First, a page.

Anonymous asked in Arts & HumanitiesHistory · 1 month ago

The 13th amendment was changed after the civil war, but why was it not changed at the start of it? Proof the civil war wasn't over slavery?

14 Answers

  • 1 month ago
    Favorite Answer

    First of all, the Civil War was NOT about slavery, contrary to the popular misconception. Looking back from today's perspective (as so many people incorrectly like to do), the narrative of it lays out the foundation of racism as being the cause of the war, and if there's one thing the Democratic party does best, it's use racism to justify their agenda.

    This issue results in the all too common cognitive dissonance that feeds people's denial.

    Lincoln himself stated that the war was not about slavery:

    "I would save the Union. I would save it the shortest way under the Constitution... My paramount object in this struggle is to save the Union and is not either to save or to destroy slavery. If I could save the Union without freeing any slave I would do it, and if I could save it by freeing all the slaves I would do it, and if I could save it by freeing some and leaving others alone I would also do that." - Lincoln

    More proof, a documented voice recording of Julius Howell who served in the Confederate army, also supports the fact that the Civil War was not over slavery.

    There WAS, however, a prior 13th Amendment - it prohibited elected officials from accepting titles of Nobility. It was claimed that it was not officially ratified by enough states to become law. This assertion was made because it was claimed that notification of Virginia's ratification (the last ratification needed) never made it to the Secretary of State to be recorded.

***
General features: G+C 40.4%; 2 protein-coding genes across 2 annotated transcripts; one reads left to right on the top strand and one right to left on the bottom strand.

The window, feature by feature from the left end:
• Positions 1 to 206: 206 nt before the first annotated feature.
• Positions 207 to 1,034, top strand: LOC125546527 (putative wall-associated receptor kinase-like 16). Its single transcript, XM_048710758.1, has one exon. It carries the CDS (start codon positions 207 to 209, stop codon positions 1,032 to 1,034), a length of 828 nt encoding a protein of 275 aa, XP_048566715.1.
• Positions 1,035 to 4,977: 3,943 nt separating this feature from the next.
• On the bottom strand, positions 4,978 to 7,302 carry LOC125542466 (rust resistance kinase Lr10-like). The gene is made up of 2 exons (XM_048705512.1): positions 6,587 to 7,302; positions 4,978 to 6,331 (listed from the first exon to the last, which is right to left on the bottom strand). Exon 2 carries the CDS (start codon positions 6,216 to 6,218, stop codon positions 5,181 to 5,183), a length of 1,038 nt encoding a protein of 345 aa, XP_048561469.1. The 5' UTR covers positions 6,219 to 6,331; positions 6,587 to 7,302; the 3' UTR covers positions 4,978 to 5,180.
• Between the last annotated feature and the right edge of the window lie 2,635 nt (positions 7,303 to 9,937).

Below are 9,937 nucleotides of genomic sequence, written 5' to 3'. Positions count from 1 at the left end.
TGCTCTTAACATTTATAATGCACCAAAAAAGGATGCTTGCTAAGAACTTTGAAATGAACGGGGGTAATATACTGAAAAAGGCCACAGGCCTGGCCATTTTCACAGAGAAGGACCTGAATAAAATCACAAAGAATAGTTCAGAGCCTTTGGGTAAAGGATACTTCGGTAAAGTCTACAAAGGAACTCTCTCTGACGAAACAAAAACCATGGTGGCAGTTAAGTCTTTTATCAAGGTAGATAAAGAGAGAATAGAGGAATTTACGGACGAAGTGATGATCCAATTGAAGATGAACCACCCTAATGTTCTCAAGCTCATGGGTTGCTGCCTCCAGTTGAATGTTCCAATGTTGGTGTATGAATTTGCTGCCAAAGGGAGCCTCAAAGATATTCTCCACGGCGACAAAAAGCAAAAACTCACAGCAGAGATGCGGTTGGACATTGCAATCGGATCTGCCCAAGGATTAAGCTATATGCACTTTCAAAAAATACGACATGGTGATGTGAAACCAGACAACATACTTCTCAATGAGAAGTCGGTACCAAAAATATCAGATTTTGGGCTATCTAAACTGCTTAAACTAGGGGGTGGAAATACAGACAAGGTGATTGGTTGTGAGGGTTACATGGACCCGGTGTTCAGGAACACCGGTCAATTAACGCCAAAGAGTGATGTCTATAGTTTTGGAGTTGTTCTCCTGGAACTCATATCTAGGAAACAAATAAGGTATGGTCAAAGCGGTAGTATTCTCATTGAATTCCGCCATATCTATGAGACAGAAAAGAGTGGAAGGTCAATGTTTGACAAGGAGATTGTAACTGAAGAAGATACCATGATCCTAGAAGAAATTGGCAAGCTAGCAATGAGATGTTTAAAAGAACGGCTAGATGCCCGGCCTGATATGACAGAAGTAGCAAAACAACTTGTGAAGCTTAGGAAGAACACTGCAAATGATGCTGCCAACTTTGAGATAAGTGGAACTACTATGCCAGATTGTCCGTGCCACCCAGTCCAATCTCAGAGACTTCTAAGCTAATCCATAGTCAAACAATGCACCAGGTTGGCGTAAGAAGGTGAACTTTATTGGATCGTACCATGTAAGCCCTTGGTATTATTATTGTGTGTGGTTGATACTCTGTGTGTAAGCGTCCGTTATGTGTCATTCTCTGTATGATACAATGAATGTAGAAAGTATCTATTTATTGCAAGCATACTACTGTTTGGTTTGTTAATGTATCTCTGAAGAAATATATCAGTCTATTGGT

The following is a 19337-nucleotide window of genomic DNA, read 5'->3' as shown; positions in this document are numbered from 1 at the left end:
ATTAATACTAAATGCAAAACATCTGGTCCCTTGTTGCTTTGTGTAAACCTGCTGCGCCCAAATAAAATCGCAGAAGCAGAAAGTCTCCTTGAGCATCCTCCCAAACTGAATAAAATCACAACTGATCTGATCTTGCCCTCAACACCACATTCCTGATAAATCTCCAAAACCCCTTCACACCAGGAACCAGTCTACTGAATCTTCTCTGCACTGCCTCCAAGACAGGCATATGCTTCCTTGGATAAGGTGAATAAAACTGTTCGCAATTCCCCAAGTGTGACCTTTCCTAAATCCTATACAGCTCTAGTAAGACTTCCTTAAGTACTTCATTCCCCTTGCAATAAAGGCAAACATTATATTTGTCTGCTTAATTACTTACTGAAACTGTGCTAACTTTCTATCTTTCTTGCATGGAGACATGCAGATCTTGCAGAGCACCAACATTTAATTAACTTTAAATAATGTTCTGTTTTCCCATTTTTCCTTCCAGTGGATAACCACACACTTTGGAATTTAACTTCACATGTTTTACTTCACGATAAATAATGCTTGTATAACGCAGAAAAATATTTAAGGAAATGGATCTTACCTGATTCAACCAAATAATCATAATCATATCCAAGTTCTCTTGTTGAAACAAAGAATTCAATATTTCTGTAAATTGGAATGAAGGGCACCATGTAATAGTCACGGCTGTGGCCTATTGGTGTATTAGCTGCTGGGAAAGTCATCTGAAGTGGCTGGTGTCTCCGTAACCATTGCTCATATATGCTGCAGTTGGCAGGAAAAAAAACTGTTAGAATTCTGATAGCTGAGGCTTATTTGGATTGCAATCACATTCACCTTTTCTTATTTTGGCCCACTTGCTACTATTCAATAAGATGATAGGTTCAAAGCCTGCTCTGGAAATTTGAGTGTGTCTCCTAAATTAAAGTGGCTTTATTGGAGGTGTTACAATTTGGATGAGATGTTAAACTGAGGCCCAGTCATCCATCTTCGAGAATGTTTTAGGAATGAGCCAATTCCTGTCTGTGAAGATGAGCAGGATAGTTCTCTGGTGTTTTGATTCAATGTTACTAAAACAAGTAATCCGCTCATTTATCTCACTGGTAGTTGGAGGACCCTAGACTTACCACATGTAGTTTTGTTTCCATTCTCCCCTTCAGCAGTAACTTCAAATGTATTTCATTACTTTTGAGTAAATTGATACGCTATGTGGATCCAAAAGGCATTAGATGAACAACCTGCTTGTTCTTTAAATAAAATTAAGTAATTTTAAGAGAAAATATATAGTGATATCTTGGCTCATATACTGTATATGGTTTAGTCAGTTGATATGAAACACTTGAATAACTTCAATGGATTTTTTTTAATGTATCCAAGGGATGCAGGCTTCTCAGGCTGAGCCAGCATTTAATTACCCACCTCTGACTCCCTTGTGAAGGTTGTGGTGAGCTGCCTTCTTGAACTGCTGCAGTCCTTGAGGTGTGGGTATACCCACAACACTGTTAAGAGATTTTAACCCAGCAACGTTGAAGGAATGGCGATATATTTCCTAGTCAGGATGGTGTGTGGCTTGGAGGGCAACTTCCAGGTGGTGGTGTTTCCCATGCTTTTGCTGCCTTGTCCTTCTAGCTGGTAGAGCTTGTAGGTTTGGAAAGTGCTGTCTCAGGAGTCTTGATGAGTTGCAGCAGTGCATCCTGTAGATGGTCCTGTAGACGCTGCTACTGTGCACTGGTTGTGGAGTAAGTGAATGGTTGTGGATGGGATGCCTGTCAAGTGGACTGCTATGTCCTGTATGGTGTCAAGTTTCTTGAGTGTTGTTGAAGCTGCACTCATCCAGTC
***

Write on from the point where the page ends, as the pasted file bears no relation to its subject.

There are a number of reasons for this - "corruption" being on the top of the list. 

    Because of this, verification of the amendment passing has to be made by the Virginia state legislature's order to print a new Constitution that included this 13th Amendment. By their own law, "the new Constitution would be printed on the same day that the amendment was ratified". Consequently, they couldn't have printed the new Constitution unless they had, in fact, ratified the amendment first.

    Youtube thumbnail

  • 1 month ago

    There was a causal link between the states that wanted to secede and the institution of slavery. Kind of splitting hairs with words. The Civil War happened because certain states declared succession, picked up arms against the US Government, and attacked US military installations. The reason the states wanted to succeed was because they wanted to keep slavery.

  • Anonymous
    1 month ago

    The 13th Amendment wasn't drafted until 1864, it was passed by the House of Representatives in January 1865, and it didn't become law until the Senate ratified it in December 1865.

  • 1 month ago

    The move was largely symbolic, as it only freed slaves in areas outside of Union control, but it changed the conflict from a war for the reunification of the states to a war whose objectives included the destruction of slavery. Lincoln believed that a constitutional amendment was necessary to ensure the end of slavery.